Pool and beach safety for the summer

Terry RogersHeadlines, Health, Milford Headline Story

Pool and beach safety tips can help keep your family safe this summer

With the Memorial Day holiday, the summer season kicks off in Delaware with many locals and visitors heading to the pool or the beach. Although the beach or a pool is a great place to enjoy time with family and friends, there are things to remember to keep you and your family safe, according to Bryan Villar, MD with Bayhealth Primary Care as well as Adaobi Enekwizu, MD, Bayhealth pediatrician.

“I always tell patients that the sun is the safest sun is in the morning between sunrise and 10 AM and then again after 4 PM,” Dr. Villar said. “Between 10 AM and 4 PM is when the sun is the strongest. I recommend seeking shade whenever possible. If you are heading to the beach, bring a beach umbrella.”

Sunscreen is important throughout the year, but especially important during the summer months. He advises that everyone should use an SPF of 15 or higher and reapply every two hours. It is also important to reapply after being in the water or if you have been sweating.

“It’s easy for parents with young kids to be so concerned with the little ones that they forget to protect themselves,” Dr. Villar said. “Not only is it important for parents to have sunscreen on, but also to set a good example for the kids. Both lotion and spray sunscreen are effective and everyone, no matter their skin tone, should be using sunscreen. Even people with darker skin can get skin cancer. People with a strong family history of skin cancer may want to consider avoiding the sun whenever possible.”

Water safety is also important and something Dr. Enekwizu stresses, especially for children. According to Dr. Enekiwizu, drowning is one of the top ten leading causes of death among all young people as reported by the World Health Organization. It is the leading cause of accidental death for children ages one to four.

“Families need to be aware of and teach their children the risks that exist in and around natural and man-made bodies of water,” Dr. Enekwizu said. “Even small amounts of water, even two inches or less, pose a hazard for young children. This includes bathtubs, sinks, toilets, inflatable pools or buckets.”

Statistics show that most child drownings occur in residential swimming pools and a child can drown in under one minute. Children on the autism spectrum, certain heart conditions or epilepsy are at a higher risk of drowning and should have a water safety plan created by their pediatrician. Preteen and teenaged drownings occur more often in natural bodies of water, often because they tend to take more risks that younger people or adults. Young males are especially prone to overestimating their swimming ability. Diving injuries are also common among young males as they sometimes fail to determine water depth before diving.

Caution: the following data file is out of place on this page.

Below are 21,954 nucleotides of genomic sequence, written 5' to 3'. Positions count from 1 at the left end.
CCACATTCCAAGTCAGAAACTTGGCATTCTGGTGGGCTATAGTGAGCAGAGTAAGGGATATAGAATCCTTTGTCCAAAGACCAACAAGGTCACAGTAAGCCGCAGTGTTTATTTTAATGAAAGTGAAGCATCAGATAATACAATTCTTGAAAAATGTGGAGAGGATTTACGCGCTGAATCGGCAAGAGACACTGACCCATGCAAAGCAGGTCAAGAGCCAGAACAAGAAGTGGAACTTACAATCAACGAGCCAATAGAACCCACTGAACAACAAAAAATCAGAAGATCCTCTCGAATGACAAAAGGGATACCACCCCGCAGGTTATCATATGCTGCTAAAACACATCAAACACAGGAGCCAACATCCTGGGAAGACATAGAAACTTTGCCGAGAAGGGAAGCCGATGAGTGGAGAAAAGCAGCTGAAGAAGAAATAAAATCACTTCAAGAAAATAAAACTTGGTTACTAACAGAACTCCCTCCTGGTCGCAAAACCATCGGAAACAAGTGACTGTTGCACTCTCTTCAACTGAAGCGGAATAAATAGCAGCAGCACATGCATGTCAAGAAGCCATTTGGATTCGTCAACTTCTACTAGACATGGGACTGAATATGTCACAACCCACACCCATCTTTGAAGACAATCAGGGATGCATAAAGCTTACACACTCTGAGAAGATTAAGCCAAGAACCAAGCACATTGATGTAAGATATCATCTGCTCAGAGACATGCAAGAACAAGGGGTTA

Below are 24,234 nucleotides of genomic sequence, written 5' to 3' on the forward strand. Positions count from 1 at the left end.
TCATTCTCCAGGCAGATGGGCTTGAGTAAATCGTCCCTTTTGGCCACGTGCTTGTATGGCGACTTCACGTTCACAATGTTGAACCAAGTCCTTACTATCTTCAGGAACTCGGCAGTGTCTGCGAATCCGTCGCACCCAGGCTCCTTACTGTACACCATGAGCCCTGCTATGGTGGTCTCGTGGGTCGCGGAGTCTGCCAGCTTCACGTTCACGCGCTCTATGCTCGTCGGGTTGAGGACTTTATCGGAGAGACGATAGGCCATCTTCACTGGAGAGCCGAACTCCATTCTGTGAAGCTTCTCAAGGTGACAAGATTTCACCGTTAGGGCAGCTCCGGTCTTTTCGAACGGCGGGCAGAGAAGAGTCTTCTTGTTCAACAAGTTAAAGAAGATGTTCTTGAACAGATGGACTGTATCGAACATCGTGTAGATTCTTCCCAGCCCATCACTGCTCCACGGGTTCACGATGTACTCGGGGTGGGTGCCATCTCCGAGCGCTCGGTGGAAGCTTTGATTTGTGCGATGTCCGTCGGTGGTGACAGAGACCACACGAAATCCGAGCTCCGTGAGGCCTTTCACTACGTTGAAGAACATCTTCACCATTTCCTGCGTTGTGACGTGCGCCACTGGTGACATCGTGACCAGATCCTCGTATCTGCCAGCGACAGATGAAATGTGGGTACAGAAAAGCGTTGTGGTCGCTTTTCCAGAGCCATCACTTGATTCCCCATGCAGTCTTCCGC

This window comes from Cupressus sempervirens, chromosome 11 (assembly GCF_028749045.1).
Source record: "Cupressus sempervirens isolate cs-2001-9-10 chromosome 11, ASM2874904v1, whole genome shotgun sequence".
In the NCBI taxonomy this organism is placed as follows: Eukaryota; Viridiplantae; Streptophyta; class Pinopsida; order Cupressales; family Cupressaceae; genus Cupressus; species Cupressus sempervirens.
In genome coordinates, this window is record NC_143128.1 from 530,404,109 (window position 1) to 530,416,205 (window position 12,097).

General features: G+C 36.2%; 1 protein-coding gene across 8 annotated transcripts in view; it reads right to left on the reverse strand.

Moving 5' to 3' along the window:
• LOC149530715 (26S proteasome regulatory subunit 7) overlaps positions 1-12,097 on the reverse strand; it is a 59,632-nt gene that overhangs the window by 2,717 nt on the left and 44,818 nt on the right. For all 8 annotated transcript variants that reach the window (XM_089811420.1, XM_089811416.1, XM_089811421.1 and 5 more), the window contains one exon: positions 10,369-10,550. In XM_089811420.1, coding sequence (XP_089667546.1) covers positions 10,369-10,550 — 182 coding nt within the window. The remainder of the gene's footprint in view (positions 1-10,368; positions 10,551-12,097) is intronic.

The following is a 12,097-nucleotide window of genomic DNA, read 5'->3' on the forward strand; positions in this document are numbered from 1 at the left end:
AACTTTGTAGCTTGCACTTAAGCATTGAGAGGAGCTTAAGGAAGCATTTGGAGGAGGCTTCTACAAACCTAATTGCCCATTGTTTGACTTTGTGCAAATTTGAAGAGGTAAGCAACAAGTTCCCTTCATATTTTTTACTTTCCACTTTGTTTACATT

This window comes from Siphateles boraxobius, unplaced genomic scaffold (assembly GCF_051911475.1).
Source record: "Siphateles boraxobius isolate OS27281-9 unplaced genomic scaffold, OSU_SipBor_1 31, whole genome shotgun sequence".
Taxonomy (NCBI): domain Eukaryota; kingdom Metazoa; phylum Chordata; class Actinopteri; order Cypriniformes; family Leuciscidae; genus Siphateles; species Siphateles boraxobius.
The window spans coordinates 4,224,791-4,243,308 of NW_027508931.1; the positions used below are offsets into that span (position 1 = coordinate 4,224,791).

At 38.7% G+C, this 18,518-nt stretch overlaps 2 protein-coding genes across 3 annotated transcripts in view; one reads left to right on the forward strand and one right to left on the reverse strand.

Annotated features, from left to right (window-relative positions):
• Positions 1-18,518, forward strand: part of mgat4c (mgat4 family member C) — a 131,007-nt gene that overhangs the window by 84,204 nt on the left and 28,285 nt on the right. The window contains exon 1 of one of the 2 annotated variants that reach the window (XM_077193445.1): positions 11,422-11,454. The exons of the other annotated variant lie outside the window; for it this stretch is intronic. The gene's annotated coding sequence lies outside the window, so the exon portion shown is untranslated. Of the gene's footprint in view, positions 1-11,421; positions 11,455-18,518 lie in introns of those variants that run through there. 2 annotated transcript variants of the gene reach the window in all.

“Swim lessons are recommended as early as age one, depending on the child’s developmental abilities,” Dr. Enekwizu said. “This certainly helps with water competency, but close supervision is still key. Children should always be supervised in the bath or near water. Particularly at the beach or at pools, designate a “water watcher,” a responsible adult that is within touch of children and not distracted by a device, socializing or drinking alcohol.”

For those who enjoy boating with children, be sure that everyone on the boat is using Coast Guard-approved life jackets. Be sure to check the label for approval and follow specifications for sizing based on weight so that it has the appropriate fit.

“Staying hydrated, especially during the heat of summer, is important,” Dr. Villar added. “Always make sure you have plenty of water for a day at the beach. It is also important for anyone who is on medications to be extra careful, since they are more prone to dehydration. If you feel excessively thirsty, are dizzy or overly fatigued, you may be suffering from dehydration.”

Despite being as careful as possible, sunburns may occur. If so, use aloe or lotion to soothe the skin. If the sunburn begins to peel, do not remove it and allow it to slowly come of on its own so that the skin under it an heal.

“In the end, I encourage patients to take vacations and get to places like the beach as often as they can,” Dr. Villar said. “Vacations are a great way to reduce stress, spend time with family and feel more balanced. I always want my patients to take every precaution while also having a great time on vacation.”

For more tips on summer safety, visit the Community Health and Wellness page at Bayhealth.

Share this Post